More people with health insurance, a shortage of primary-care physicians and a steep learning curve for the newly insured all add up to more patients than ever using emergency rooms for non-emergency purposes.
More than 413,000 Kentuckians are newly enrolled in health care coverage under the Patient Protection and Affordable Care Act, and nearly three out of four of those enrolled under the Medicaid expansion, which covers residents earning up to 138 percent of the federal poverty line.
Because many of these newly insured are using the emergency room for non-emergency reasons, emergency rooms are feeling the strain, Don Weber reports for cn|2’s “Pure Politics,” a service of TimeWarner Cable.
“In the past three months, we are seeing about a 12 percent increase per month in our emergency room visits,” Sheila Currans, CEO of Harrison Memorial Hospital in Cynthiana, told Weber in a broadcast.
“Many of the patients that come have multiple chronic conditions that have been undeserved,” Currans said in the broadcast. “Diabetic. Obesity. Vascular disease. And so they come with chronic conditions and they don’t really have a primary-care physician. And so the ability to get them into a primary-care setting, into specialty-care settings, becomes more difficult without that primary-care person to refer and to kind of coordinate and manage that care.”
Currans added, “Primary-care physicians have got to lead this transformation in health care, because … they can take care of the whole patient. We have to reform the payment system so that the primary-care physician can spend 30 minutes with you and/or can spend 15 minutes with you, but can hand you off to a professional within their office that can help educate, continue to educate, re-mediate.”
Norton Hospital in Louisville has also seen a 12 percent spike in the number of patients, many for non-emergency reasons, Laura Ungar reported in The Courier-Journal. Weber reports that the 12 percent increase in emergency room visits is “pretty consistent with the state average.”
This is not a new problem, according to Jill Midkiff, spokeswoman for the Cabinet for Health and Family Services.
“Kentuckians suffer poorer health than many other Americans, and have traditionally utilized emergency rooms at a higher rate. This is not a new phenomenon,” Midkiff said in an e-mail. She said Kentucky is working on the problem, focusing on so-called “super-utilizers” who use ERs at least 10 times in a year.
“Last summer, Kentucky was one of seven states chosen to participate in the National Governors Association Policy Academy on emergency-room utilization, with particular focus on managing super-utilizers,” Midkiff said.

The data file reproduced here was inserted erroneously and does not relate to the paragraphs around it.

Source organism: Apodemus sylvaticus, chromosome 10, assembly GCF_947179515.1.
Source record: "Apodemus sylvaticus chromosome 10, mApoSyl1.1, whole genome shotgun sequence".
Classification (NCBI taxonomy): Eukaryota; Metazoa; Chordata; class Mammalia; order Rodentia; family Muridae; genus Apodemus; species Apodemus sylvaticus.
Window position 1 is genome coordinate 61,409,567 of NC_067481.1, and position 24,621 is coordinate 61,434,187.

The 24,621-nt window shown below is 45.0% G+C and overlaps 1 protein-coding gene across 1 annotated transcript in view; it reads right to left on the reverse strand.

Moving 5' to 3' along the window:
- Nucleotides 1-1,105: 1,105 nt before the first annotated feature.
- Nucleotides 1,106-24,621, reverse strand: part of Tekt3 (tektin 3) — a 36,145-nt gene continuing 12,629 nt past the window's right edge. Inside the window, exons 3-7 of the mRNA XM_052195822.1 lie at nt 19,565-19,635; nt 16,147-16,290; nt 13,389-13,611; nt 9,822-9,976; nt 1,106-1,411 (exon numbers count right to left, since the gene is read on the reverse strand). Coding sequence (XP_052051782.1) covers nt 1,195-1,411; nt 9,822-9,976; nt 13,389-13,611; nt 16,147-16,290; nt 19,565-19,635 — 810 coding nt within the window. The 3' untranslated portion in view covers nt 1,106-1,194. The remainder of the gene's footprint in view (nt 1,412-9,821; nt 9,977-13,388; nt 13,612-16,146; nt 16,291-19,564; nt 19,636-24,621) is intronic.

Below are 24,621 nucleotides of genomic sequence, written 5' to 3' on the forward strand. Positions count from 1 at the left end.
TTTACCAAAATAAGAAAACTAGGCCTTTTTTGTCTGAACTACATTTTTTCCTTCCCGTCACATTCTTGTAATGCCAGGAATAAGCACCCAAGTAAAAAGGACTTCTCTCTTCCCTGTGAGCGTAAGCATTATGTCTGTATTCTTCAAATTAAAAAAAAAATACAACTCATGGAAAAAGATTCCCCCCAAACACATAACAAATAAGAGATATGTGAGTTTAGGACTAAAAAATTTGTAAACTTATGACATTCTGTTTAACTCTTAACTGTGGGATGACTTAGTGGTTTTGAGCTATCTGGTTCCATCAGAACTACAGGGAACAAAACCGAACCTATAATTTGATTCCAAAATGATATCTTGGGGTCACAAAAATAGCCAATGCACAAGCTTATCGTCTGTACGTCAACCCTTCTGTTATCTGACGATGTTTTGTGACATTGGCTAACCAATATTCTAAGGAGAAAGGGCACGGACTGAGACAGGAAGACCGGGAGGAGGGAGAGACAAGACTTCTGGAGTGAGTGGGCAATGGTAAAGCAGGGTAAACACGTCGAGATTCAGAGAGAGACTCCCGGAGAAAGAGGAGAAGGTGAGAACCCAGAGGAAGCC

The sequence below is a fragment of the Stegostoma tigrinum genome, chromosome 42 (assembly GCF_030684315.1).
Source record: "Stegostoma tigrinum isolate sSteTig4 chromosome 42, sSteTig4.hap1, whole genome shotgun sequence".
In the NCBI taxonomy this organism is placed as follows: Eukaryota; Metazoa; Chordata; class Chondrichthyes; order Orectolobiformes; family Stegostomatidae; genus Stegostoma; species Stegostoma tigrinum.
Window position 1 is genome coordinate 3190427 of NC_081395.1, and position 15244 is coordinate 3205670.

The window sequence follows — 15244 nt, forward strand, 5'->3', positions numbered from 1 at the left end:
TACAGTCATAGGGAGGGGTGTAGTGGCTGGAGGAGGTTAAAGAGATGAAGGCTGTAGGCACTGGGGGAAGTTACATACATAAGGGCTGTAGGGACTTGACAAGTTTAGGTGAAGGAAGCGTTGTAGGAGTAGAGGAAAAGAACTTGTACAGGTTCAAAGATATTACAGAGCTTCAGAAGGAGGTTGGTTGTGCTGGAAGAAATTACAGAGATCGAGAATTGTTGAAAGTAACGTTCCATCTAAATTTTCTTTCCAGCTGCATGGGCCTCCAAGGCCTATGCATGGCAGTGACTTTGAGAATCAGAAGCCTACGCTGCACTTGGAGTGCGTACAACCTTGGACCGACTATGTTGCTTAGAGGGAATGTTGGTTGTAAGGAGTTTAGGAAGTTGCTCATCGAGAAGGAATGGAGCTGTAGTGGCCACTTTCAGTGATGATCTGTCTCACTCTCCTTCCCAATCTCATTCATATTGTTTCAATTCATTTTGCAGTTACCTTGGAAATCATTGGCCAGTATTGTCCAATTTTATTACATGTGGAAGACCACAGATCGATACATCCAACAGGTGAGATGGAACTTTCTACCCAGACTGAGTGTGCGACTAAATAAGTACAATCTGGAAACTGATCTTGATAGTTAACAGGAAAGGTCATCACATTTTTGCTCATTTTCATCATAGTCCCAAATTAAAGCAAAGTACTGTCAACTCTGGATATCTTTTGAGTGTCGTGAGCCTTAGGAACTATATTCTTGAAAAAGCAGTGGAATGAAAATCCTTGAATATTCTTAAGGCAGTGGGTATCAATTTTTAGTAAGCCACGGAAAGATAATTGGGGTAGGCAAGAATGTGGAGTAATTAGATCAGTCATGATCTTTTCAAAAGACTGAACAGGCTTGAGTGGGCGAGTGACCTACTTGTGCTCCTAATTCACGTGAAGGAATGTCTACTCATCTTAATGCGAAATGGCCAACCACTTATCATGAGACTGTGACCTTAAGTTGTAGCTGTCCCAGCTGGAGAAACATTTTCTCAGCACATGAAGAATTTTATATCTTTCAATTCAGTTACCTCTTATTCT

People who have never had insurance often don’t know how to use their benefits, which also adds to the number of people using the emergency room instead of seeking a primary care physician, Midkiff said. “There is a steep learning curve to navigating the healthcare system and all providers and the insurance companies must help educate the newly insured,” she said.
Part of that effort is being handled by the companies that manage the care of Medicaid patients under contracts with the state that reward them when expenses are less than expected.
The Kentucky Health Benefits Exchange, branded as Kynect, “is developing some very basic ‘Insurance 101’ materials to help educate the newly insured about how to find a primary care physician, when to seek health care services, when to visit the ER, how to use pharmacy benefits, as well as providing a glossary of commonly used insurance terms,” Midkiff said. “We think this fills a real need and will help consumers more appropriately and efficiently use their health-care coverage.”
Midkiff said emergency rooms have long been considered the “de facto primary care center,” with some hospitals even advertising the average wait times on websites and remote-controlled billboards. “This provides a confusing message to those who are newly covered,” she said. “Many hospitals across the country have revised their health-care delivery model to include both emergency services and immediate care to adapt to the increased and changing demand for services.”
Many hospitals around the country have done that, and are profiting. “Hospital chains and insurers are making more money, more patients using ERs are paying for their care, and the country as a whole is enjoying slower growth in its health-care spending,” Alex Wayne and Shannon Pettypiece of Bloomberg News report, on the basis of public filings by hospital chains.